Posted by Sandy Yu on 9.13.2018
“Dr. Sharkey, I’m proud to say I have a very talented, driven team. Each person is motivated to do their best and are personally invested in the company’s future. However, even with an amazing team, I often find my team isn’t on the same page when it comes to company-wide initiatives. How can I effectively communicate company goals to employees in various departments in a way that will get everyone on the same page and increase business outcomes?”
This is an important question. Just because you publish or talk about company goals periodically in company meetings does not mean people carry that message into their everyday work. You need to help them internalize the goals and make an emotional connection to company-wide initiatives.
While technology provides fantastic tools to communicate goals and the team’s progress, getting employees invested often involves an old-fashioned dialogue. Make sure everyone is on the same page regarding the following points:
When your team is dedicated to the company’s future, they understand that success is directly tied to your customers. If employees don’t understand customers’ evolving needs, the company will falter. Any organizational goals need to work toward creating a better experience for the customer.
However, for employees who don’t work directly with them, it can be difficult to see how goals impact customers. For example, say the company is starting a new wellness initiative, and the goal is for all employees to exercise 30 minutes a day. It’s clear that this goal helps individual employees. But how does it improve the customer experience?
When conversing with employees about this goal, remind them that being healthier and happier can lead to increased productivity. No matter the employee’s job, if they can perform better, it will positively impact customers.
In order to achieve a goal, something needs to change. Following the same processes won’t result in better performance. But given the broad scope of organization goals, employees don’t see how those changes filter down to them.
Depending on the employee’s role, potentially only small adjustments are needed. Nonetheless, you need to be clear about what the new goals mean for the individual.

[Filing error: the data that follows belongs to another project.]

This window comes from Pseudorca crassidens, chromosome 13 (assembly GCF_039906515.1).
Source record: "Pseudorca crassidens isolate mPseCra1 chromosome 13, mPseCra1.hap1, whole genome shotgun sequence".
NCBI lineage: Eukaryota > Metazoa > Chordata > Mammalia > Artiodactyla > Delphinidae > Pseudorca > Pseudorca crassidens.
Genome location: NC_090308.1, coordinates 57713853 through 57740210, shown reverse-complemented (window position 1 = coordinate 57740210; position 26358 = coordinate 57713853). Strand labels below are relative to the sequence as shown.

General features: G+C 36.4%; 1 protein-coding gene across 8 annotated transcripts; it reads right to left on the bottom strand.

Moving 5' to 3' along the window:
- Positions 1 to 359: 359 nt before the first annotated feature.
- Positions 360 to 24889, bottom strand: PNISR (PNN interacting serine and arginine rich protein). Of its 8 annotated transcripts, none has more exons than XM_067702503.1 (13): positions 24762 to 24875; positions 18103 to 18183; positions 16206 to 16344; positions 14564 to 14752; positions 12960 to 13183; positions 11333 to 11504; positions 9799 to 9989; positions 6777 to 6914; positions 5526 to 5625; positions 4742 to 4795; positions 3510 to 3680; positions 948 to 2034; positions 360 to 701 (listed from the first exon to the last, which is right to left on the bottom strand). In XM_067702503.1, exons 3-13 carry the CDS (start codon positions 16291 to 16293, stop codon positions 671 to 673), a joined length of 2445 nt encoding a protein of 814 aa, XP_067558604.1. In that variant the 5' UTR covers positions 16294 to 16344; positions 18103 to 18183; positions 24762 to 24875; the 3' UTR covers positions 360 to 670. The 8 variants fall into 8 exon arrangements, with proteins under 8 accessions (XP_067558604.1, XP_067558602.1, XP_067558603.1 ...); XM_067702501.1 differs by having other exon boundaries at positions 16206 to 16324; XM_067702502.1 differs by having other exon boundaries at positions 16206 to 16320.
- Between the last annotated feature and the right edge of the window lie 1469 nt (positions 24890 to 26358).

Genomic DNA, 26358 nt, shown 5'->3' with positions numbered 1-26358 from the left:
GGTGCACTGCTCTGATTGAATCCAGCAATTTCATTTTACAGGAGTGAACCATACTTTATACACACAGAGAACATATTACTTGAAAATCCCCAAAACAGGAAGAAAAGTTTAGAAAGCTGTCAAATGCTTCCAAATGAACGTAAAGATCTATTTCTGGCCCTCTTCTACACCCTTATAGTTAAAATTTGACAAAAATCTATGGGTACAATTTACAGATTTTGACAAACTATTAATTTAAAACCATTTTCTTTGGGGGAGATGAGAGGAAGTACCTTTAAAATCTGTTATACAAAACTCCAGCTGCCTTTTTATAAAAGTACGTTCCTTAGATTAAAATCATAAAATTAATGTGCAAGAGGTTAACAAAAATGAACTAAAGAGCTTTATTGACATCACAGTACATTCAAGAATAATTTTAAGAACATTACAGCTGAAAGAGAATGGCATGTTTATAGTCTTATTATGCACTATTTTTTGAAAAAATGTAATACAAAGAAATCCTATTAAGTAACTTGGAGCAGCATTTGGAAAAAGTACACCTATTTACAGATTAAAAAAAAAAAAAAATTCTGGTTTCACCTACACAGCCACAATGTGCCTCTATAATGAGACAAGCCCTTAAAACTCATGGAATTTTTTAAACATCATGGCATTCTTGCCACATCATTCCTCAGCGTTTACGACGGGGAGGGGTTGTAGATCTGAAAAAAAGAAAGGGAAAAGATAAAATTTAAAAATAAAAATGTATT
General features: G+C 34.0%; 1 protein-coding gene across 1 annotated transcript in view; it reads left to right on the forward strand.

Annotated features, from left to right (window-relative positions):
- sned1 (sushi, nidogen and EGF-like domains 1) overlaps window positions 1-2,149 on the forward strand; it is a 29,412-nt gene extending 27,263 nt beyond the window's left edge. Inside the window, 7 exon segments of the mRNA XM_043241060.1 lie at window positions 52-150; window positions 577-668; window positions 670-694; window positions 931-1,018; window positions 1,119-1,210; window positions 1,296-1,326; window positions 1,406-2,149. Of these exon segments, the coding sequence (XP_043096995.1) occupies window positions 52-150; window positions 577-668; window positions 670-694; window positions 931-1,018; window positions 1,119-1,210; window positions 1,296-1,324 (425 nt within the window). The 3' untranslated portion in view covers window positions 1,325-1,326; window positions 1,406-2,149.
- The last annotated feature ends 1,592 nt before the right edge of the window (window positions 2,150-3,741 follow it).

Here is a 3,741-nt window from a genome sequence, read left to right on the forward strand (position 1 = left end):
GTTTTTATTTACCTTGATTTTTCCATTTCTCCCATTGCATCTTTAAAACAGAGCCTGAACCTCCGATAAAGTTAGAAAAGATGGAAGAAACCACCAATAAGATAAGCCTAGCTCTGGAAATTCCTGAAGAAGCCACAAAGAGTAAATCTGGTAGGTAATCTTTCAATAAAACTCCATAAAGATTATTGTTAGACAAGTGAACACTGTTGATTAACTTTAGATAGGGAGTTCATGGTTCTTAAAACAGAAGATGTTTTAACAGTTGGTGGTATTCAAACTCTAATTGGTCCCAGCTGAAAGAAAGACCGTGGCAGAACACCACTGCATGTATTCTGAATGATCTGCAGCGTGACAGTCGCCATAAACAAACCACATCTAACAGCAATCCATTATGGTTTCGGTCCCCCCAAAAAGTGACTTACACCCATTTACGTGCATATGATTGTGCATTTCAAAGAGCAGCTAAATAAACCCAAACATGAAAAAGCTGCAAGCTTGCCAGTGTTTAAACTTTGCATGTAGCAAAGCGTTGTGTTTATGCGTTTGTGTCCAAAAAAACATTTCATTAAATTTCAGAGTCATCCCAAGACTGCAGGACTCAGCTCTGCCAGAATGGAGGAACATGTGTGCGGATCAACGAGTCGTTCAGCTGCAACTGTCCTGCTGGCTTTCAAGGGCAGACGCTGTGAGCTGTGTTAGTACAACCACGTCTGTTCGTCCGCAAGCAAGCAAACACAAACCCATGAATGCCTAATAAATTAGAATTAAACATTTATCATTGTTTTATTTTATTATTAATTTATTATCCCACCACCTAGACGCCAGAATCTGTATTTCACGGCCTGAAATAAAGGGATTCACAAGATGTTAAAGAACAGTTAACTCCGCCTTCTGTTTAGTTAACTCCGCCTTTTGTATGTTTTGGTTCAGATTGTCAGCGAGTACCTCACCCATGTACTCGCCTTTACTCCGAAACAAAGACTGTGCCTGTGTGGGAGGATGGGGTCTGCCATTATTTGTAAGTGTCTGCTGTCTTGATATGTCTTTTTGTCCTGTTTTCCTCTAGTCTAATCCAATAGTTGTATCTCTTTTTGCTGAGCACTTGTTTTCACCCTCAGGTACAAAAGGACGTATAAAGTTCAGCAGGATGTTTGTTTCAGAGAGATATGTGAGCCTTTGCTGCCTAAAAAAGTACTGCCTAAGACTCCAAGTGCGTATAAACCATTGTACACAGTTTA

This doesn’t mean you need to order employees around. Make it a conversation by asking employees what they would do to help contribute to the goal. Hearing what they say will show you how well they understand the initiative and allow you to clarify as necessary.
Often, organizational goals are abstract. For instance, you can say you want to improve employee engagement. But what does that look like? When discussing new goals, you need to paint employees a clear picture of success. This helps them envision themselves as part of the accomplishment.
This conversation needs to be ongoing. While working toward the goal, talk about success stories in team meetings. Share lessons learned, and work through common obstacles that need to be addressed. This dialogue will keep everyone on the same page and invested in achieving the goal.
Finally, be clear about how success will be measured. Let your employees know what you will measure to track progress. Make it easy for employees to follow how the team is doing by having a goal dashboard that’s regularly updated.
In the end, it doesn’t matter how talented your team is if they’re not all on the same page. By having these conversations after setting new business objectives, you can get every employee invested.
Dr. Linda Sharkey is a best-selling author and in-demand speaker and coach. She is dedicated to helping businesses prepare for the future and developing leaders and teams to support company growth.